Loch Skeen

Bell Craig isn't much further on, quite a drop but not much of a climb, and the rest of the ridge taking on new shapes ahead

The second half of the ridge

It's another top marked by a fence junction, having used up all its cairns lower on the slopes.

Bell Craig summit

I thought that the fence had abandoned me and headed off for the valley, but it turned out to be only going round a corner which the path cut, and they joined up again before long. From the north Bell Craig is just another dull curve, but looking back from the north there's far more shape to it, and it's easier to see where the craig bit comes in.

Looking back to Bell Craig

There were two more bumps to cross, and the head of a forested side valley, and then a depressingly long climb to Bodesbeck Law - I'd started out thinking of this as the lower end of the ridge, without taking in the extra ups and downs. But one cheering thing was a change from faithful fence to truly impressive stone wall, winding its way up to the summit in a way reminiscent of grander walls elsewhere.

The great wall

The views to the other side of the valley, with its pointier hills, were good, and the forest down below stopped looking like a black mass blocking the way and began to look more as if it had come into the valley for shelter.

Forest in a bowl

But it was a relief to finally come in reach of the last summit, the one true little top of the ridge and about the only one which the fence didn't cross, perched up above the old wall and new fence, which seemed to have been slightly battered by people crossing it.

Above the wall

The summit has another hilltop cairn, not the tall markers of earlier on.

Bodesbeck Law summit

From here, the slope and the fence fall quite quickly to a kind of messy crossroads at the edge of forestry plantation - decent path at first, but the bottom seemed to have had bits hacked out of it by some kind of machine.

Descending to the track

At first the line of the track towards the road was almost impossible to see, although the track seems to come up clearly to the wall on the other side, then for a while it was wetter and probably worse to walk on than the ground around, but eventually it cleared itself up into a decent stone and grass track keeping on the level for a while, then dropping down over grass to pass through a gate and into a large rough field.

Following the track

I kept expecting cows to appear - they'd been about at some point - but the only ones visible were high on the hillside on the other side of the Bodesbeck Burn, and I made my way down until I could come through another gate into a proper field by the farm. It did occur to me that I might be coming into a cow field rather than out of one, but I had a fence to stick close to now, and although it turned out to be the case, the cow did nothing worse than look at me, and turn round to go on looking at me better.

The view from the road here is quite dramatic, almost more highland than lowland with the hills soaring for the sky.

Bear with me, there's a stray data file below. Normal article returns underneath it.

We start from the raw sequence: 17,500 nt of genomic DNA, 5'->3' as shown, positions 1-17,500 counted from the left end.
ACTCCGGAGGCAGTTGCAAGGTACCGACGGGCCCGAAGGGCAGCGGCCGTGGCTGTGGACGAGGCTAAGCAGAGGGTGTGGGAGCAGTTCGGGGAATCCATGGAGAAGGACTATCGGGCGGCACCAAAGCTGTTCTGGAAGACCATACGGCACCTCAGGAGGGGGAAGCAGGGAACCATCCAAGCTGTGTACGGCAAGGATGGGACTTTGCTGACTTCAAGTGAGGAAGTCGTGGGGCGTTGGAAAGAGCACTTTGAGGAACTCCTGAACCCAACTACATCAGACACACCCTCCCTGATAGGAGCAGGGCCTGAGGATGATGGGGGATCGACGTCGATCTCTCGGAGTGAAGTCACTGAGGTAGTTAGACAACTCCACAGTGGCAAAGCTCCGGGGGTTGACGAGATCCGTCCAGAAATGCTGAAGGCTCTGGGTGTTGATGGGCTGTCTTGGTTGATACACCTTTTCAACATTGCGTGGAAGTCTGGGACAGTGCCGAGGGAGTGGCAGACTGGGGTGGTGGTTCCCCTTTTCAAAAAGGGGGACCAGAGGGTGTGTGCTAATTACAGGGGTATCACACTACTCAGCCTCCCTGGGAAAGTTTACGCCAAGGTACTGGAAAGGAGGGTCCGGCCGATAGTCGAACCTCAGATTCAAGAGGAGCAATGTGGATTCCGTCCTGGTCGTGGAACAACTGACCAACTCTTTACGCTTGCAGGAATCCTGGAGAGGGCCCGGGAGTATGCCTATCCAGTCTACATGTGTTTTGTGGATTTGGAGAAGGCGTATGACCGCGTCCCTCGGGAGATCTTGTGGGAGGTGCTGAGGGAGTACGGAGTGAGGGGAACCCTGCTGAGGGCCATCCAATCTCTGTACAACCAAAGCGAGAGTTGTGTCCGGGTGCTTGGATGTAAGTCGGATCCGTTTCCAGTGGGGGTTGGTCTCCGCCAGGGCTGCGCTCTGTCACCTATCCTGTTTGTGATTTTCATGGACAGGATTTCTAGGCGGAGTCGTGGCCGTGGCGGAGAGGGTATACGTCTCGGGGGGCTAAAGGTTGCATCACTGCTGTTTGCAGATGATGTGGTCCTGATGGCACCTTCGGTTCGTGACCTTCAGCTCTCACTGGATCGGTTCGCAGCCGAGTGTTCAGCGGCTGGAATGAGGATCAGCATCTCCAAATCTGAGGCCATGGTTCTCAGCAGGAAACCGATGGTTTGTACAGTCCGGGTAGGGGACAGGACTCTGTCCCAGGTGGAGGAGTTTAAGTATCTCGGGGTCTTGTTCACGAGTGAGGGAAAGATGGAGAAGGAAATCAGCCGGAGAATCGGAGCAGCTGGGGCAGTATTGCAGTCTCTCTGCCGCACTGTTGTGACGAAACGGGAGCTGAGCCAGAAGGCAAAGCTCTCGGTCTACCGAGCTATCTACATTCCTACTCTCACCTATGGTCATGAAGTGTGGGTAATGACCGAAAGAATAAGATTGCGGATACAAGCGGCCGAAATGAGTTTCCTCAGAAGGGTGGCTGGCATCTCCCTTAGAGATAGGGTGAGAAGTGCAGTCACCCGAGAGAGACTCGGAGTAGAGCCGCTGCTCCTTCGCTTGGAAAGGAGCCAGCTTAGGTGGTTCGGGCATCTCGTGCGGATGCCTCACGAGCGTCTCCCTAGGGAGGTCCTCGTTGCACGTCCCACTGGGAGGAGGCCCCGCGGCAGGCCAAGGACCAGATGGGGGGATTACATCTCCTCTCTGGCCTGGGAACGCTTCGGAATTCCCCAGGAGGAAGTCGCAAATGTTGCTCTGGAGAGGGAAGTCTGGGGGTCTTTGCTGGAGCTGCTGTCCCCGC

A highland view in the south

My timing wasn't bad, although as predicted I wasn't going to get any dinner in Moffat - it was just on quarter past 5, which meant I should reach Moffat 10 minutes before the 19:25 bus did without any particular rush, and that turned out to be the case, An attractive valley, with a village hall with no village, and very unexpected traffic lights at Craigieburn, and eventually the sun getting low over Queensbury, but it was starting to feel like a very long road by the end.
(Actually, although this is the major road, I don't think there's any village in the thirty-odd miles between Selkirk and Moffat, unlike the minor road which meanders through Ettrickbridge and Ettrick and Eskdalemuir...)

Moffat looks like a place I would really enjoy spending time in, and in three visits I've never yet done anything but rush through, but although there were several choices for dinner, waiting for the next bus two hours later would mean not getting home until midnight, and I preferred late dinner in Glasgow.

So not a completely successful weekend, but a good one - a trip right through one of the emptier and more elusive parts of the south.

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Re: Along the Ettrick ridge

Postby Christo1979 » Fri Oct 04, 2019 1:58 pm

A great read, thank you :) I’m headed this way at the weekend, albeit starting at Moffat and heading to these hills from there. Thanks for the photos, I love the view across to Loch Skeen.
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Re: Along the Ettrick ridge

Postby nigheandonn » Tue Oct 08, 2019 9:25 pm

I hope it went well - you'd get a better view of Bell Craig going that way, definitely, and it might get easier - but maybe wetter - as you went along. I'll keep an eye out for your report!
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Sub 2000:65   Hewitts:142
Wainwrights:214   Islands:34
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Location: Edinburgh